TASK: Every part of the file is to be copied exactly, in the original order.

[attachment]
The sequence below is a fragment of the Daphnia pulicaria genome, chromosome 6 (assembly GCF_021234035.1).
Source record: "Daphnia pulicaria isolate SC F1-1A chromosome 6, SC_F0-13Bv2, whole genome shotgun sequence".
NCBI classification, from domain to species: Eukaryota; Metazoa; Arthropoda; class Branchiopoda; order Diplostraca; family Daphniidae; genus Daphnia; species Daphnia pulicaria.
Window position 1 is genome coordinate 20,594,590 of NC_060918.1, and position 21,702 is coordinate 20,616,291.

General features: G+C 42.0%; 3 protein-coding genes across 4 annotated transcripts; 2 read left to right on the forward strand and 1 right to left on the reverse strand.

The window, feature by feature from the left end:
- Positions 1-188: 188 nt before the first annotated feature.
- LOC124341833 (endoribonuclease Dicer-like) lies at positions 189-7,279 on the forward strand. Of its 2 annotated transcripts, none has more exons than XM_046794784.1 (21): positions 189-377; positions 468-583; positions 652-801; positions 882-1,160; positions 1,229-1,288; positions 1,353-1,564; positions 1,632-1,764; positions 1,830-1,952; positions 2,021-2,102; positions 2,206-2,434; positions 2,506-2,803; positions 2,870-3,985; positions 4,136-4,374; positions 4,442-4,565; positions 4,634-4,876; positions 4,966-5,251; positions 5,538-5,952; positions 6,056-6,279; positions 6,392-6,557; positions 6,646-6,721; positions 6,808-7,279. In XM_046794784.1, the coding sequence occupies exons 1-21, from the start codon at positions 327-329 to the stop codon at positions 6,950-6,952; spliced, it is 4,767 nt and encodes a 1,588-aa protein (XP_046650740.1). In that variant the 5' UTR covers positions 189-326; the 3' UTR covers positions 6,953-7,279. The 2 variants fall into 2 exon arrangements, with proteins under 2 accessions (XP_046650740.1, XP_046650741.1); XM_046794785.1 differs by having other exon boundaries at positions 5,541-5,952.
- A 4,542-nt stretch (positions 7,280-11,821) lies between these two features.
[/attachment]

The sequence below is a fragment of the Daphnia pulicaria genome, chromosome 6 (assembly GCF_021234035.1).
Source record: "Daphnia pulicaria isolate SC F1-1A chromosome 6, SC_F0-13Bv2, whole genome shotgun sequence".
NCBI classification, from domain to species: Eukaryota; Metazoa; Arthropoda; class Branchiopoda; order Diplostraca; family Daphniidae; genus Daphnia; species Daphnia pulicaria.
Window position 1 is genome coordinate 20,594,590 of NC_060918.1, and position 21,702 is coordinate 20,616,291.

General features: G+C 42.0%; 3 protein-coding genes across 4 annotated transcripts; 2 read left to right on the forward strand and 1 right to left on the reverse strand.

The window, feature by feature from the left end:
- Positions 1-188: 188 nt before the first annotated feature.
- LOC124341833 (endoribonuclease Dicer-like) lies at positions 189-7,279 on the forward strand. Of its 2 annotated transcripts, none has more exons than XM_046794784.1 (21): positions 189-377; positions 468-583; positions 652-801; positions 882-1,160; positions 1,229-1,288; positions 1,353-1,564; positions 1,632-1,764; positions 1,830-1,952; positions 2,021-2,102; positions 2,206-2,434; positions 2,506-2,803; positions 2,870-3,985; positions 4,136-4,374; positions 4,442-4,565; positions 4,634-4,876; positions 4,966-5,251; positions 5,538-5,952; positions 6,056-6,279; positions 6,392-6,557; positions 6,646-6,721; positions 6,808-7,279. In XM_046794784.1, the coding sequence occupies exons 1-21, from the start codon at positions 327-329 to the stop codon at positions 6,950-6,952; spliced, it is 4,767 nt and encodes a 1,588-aa protein (XP_046650740.1). In that variant the 5' UTR covers positions 189-326; the 3' UTR covers positions 6,953-7,279. The 2 variants fall into 2 exon arrangements, with proteins under 2 accessions (XP_046650740.1, XP_046650741.1); XM_046794785.1 differs by having other exon boundaries at positions 5,541-5,952.
- A 4,542-nt stretch (positions 7,280-11,821) lies between these two features.